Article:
How “massive” could it get? Let’s take a look at the potential emissions from the LNG projects already approved. After that we’ll look at two more LNG projects that are lining up for approval.

LNG approvals so far

B.C. has approved four major LNG projects in the last few years.

In late 2015, B.C. approved a first major LNG facility — the LNG Canada export terminal near Kitimat. When fully built out it will produce 26 million tonnes of LNG (26 MtLNG) per year. In 2018, the project owners gave it the thumbs up, and construction has begun.

Then in 2016, B.C. approved two major pipelines to feed fossil gas from B.C.’s interior to future LNG facilities on the north coast — Coastal Gas Link Pipeline and Pacific Trails Pipeline. Combined, these pipelines are designed to carry enough fossil gas to produce roughly 45 MtLNG per year.

Chart of BC LNG major projects by volume

The Coastal Gas Link pipeline will feed the LNG Canada facility and has the go ahead from its owners. Construction has begun. The Pacific Trails pipeline is linked to the proposed Kitimat LNG facility which still needs one last major permit from the provincial government to proceed.

In 2017, B.C. granted approval for a second major LNG facility — the huge Pacific Northwest LNG facility near Prince Rupert. It was designed to compress 20 MtLNG annually while emitting nearly 11 MtCO2 per year. As we saw above, that’s equal to the climate pollution from all of B.C.’s passenger cars, SUVs, trucks, trains and domestic flights. However, soon after gaining approval the proponents suspended the project. It still has valid environmental permits but would need to re-apply for its facility permit if the proponents decide to move forward. MORE

Montreal to charge more for parking for bigger vehicles

Montreal

But what is the best criterion?

The Plateau district of Montreal is incredibly dense, with over 11,000 people per square kilometre. The buildings, with their exterior stairs, are almost 100 percent efficient. But street parking is in short supply, and permits are required.

To help fight carbon emissions, the new Mayor of the borough, Luc Rabouin, wants to raise the parking permit price for cars with bigger engines. He tells the CBC: “The ecological transition is a priority. The residents of the Plateau want us to act now, while there is still time.”

It’s an interesting idea that is already being done in another Montreal district. In Côte-des-Neiges–Notre-Dame-de-Grâce, a car with a 1.6 litre engine pays C$75, 2.2 litres pay C$90, and anything over 2.3 litres pays C$120. That seems low to me, but then I had a Subaru Outback with a four-banger that came in at 2.5; you could fit two of them in the 5.7 litres of a Ram 1500.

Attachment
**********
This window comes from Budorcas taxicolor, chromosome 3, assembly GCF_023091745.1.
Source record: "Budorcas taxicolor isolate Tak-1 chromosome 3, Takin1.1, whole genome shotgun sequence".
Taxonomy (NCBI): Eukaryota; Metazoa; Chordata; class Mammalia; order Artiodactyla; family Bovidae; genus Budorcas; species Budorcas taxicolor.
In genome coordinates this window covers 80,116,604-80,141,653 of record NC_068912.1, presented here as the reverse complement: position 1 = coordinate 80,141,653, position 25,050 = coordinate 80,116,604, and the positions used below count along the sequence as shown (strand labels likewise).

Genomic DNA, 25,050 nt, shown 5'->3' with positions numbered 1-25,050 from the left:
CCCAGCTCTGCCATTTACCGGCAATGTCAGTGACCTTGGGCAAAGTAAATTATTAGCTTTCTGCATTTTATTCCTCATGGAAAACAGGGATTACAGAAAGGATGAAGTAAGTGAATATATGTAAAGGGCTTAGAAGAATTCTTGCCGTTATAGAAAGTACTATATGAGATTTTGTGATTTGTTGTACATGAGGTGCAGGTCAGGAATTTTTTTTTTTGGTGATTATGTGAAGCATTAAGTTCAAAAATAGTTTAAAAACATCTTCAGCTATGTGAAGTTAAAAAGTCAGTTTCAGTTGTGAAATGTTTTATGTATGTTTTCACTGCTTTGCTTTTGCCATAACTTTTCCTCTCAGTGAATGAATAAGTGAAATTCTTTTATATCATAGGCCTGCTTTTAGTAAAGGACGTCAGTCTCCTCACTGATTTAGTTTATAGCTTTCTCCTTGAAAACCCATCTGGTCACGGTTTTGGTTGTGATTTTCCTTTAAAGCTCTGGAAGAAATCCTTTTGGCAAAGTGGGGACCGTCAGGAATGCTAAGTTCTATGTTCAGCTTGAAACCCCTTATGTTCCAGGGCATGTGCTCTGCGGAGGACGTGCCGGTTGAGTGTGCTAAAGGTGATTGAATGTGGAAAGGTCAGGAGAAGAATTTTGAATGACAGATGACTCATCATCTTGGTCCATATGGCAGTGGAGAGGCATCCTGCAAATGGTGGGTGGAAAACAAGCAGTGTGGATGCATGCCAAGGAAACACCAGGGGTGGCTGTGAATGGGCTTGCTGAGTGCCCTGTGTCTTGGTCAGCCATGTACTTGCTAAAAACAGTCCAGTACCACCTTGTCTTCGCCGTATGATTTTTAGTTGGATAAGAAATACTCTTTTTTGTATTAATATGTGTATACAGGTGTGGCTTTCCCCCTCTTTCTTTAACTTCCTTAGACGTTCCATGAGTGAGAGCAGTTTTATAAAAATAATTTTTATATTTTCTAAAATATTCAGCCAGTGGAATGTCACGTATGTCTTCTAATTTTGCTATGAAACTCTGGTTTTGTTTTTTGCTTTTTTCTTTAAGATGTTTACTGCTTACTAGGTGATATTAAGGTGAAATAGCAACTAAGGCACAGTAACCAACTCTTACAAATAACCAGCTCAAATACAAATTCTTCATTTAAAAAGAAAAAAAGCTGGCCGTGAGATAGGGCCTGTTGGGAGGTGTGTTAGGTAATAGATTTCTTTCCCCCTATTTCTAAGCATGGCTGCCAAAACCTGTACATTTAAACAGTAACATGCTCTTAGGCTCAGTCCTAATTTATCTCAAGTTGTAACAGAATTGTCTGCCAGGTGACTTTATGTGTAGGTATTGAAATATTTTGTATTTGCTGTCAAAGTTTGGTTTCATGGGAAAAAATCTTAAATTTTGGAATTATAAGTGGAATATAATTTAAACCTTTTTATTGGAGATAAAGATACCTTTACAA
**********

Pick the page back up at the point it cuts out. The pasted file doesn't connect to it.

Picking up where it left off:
Of course, there is opposition that says “I think that this is just part of their anti-car ideology” or another tax. But the director of the environmental council likes the idea:

“[Montreal mayor Valérie Plante] and her team committed to very ambitious targets, with a 55 per cent reduction in greenhouse gases by 2050. If they want to get there, they have no choice but to attack parking.”

Angie Schmitt TweetTweet from Angie Schmitt/Screen capture

 

I learned about this via Angie Schmitt’s tweet, which, like the CBC headline, is not exactly accurate; they are using engine size, because it’s hard even to define an SUV anymore, given that most are actually crossovers on regular car chassis. I wonder if engine size is the best criterion. There is not a lot of parking in the Plateau, and I suspect size is a bigger issue.

vehicles over 6000 poundsVehicles over 6000 pounds/Screen capture

I think that weight is a better standard, since fuel consumption really is a function of it, and heavier cars are also bigger. Look at this list of vehicles that are over 6,000 pounds, used as a guide for calling it a work vehicle and getting a tax deduction; there are a lot of SUVs and pickups on it. They are BIG.

A very big pickup truckA very big pickup truck/ Lloyd Alter/CC BY 2.0

 

I have long said that the governments should Make SUVs and light trucks as safe as cars or get them off the road, and that there should be a special licence class for them since they are so much deadlier than cars. But they also take up so much space. On my own street, there are three big pickups that take up way more space than the cars did. This is, perhaps, a better way to determine how much they pay for parking.

Whether it is taking up space, killing pedestrians, or emitting greenhouse gases and particulate matter, these big vehicles are a disaster. Tax the crap out of them, and charge parking by the square foot that they occupy.  SOURCE